Encouraging audiences to participate in evaluations in large enough numbers to provide useful data is notoriously difficult, and for good reason: respondents may find the process time-consuming or boring. But what if you were invited to communicate your experience at a museum exhibit by making drawings, leaving voice recordings, interacting with animated graphics, or taking photos?
This is the aim of muse: a design-led audience evaluation app that helps museums get to know their visitors better. In addition to geographic and demographic information, the tablet-based tool uses some 30 interactive elements to collect qualitative, subjective data about museum visitors’ experiences.
Sarah Kenderdine leads the eM+ lab in EPFL’s College of Humanities. She explains that in Switzerland, as in many parts of the world, museums usually collect only basic demographic data from their visitors, such as number of entries and origin. The goal of muse is therefore to give museums access to data analytics tools that can help them focus on many visitors as individuals, and to use the quality of visitor engagement as a method to define, measure, and program for improved museum experiences.
“It is the social, political, emotional, educational, and creative elements, in addition to how deeply people are participating in a museum’s programs and exhibitions, that should be the basis for measuring value,” Kenderdine says.
Unlike a traditional audience evaluation or survey, visitors use muse to record their experiences as they pass through an exhibit, rather than afterward.
“muse is always meant to be deployed inside the space of experience, and not afterward, so people can reflect in real time on what their reactions to it really are. Simultaneously, museum staff can see aggregated results on a real-time dashboard,” says Kenderdine, who has been developing muse since 2012.
She notes a recent example of the success of the muse model, when a previous version of the app was deployed for the Winter at Tantora arts festival in AlUla, Saudi Arabia. It engaged 6,000 respondents across five surveys with 120 data points, resulting in 1,200 pages of reports.
“This data provided a phenomenal insight into customer loyalty, future planning, and creative responses to the cultural offering at this new world heritage destination.”
With the support of Engagement Migros, and the participation of more than 20 museums across Switzerland, Kenderdine’s goal now is to bring muse to the next level, including more sophisticated analysis driving better public outcomes for museums and their audiences. The project will be officially launched on September 17th, 2020 at EPFL’s ArtLab.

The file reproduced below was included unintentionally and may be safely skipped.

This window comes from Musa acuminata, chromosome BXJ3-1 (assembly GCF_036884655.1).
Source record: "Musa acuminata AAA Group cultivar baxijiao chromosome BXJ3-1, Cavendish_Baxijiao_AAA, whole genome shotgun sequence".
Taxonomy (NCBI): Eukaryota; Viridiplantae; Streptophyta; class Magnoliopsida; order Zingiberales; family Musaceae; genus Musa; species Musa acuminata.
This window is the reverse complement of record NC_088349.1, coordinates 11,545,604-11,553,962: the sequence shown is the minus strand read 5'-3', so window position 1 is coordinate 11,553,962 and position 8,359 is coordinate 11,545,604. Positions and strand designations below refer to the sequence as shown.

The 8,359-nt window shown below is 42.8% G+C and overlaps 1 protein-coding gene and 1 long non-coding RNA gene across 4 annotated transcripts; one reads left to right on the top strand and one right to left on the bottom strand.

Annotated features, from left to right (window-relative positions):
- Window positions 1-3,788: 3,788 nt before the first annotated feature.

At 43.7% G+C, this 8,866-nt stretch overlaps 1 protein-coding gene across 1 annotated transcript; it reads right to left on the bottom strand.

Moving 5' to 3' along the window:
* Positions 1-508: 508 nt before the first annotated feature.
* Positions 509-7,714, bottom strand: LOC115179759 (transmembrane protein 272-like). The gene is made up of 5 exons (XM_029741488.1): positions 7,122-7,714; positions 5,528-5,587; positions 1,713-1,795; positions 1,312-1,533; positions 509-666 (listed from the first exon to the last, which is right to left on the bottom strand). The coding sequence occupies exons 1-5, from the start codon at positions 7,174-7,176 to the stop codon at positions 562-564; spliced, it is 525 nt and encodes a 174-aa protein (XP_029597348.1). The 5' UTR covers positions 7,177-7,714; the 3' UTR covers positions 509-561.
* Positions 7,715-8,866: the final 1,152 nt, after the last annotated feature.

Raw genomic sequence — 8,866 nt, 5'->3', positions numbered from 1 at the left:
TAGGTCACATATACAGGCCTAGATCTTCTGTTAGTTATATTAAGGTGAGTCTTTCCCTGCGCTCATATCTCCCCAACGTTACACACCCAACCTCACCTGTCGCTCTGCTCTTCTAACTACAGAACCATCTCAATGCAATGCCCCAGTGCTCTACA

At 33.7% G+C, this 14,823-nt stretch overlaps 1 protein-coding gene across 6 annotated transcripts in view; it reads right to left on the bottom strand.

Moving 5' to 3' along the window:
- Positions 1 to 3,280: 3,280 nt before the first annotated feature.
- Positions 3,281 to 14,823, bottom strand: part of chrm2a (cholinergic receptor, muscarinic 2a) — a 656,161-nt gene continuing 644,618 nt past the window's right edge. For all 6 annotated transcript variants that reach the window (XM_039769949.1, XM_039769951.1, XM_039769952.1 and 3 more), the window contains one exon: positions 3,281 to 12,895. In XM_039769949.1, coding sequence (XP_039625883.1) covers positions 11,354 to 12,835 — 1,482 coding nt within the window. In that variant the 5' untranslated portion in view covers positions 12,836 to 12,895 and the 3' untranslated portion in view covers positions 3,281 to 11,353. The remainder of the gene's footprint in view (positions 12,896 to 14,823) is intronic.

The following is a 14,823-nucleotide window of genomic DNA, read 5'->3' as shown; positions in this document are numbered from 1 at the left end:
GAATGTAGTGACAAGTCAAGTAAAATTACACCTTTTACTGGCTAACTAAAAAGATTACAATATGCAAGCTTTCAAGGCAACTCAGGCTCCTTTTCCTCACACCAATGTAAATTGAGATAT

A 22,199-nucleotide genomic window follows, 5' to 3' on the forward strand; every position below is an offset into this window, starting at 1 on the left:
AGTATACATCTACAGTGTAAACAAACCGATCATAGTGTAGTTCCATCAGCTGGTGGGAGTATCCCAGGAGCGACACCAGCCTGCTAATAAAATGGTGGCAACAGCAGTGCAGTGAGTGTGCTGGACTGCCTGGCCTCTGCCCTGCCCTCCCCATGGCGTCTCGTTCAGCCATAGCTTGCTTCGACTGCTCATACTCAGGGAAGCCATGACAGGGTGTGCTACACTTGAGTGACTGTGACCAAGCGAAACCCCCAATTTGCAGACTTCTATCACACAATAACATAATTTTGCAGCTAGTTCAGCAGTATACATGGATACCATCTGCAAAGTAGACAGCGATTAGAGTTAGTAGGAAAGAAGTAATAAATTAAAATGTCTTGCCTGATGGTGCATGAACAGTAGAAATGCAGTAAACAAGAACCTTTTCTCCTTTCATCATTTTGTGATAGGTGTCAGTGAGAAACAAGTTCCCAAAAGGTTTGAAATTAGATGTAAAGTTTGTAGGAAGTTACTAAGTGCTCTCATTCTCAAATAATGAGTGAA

At first, the muse team will partner with eight ‘core’ museums and institutions for a three-year period, including: the Château de Morges (Morges), the Haus der Elektronischen Künste (Basel), the International Red Cross Museum (Geneva), the Musée d'Éthnographie (Geneva), the Museum für Gestaltung (Zürich), the Rietberg Museum (Zürich), and the Olympic Museum (Lausanne). Each institution will be supported by an administration portal for creating questions and surveys, an app for collecting data, and a dashboard for visualizing the data in real time. A further 16 museums will be invited to join the project through an open call starting in late 2020.
Throughout the four-year funding period, the muse team will develop convincing case studies for the Swiss museum landscape. It will also explore options for commercializing the app and its licensing models, and for expanding to include all cultural offerings across Europe and beyond – all in close collaboration with its partners.
“With its user-centric approach, muse supports museums in their efforts to continue being active places in society,” says Johanna Muther, Project Manager at Engagement Migros.
Kenderdine adds that going forward, muse will also help museums to increasingly embrace their audiences with renewed attention as they adapt to the challenges of the coronavirus pandemic. “Visitors are active participants, and not just consumers, in helping to support museums as polyvocal places. Muse gives an amplifier to those voices,” she says.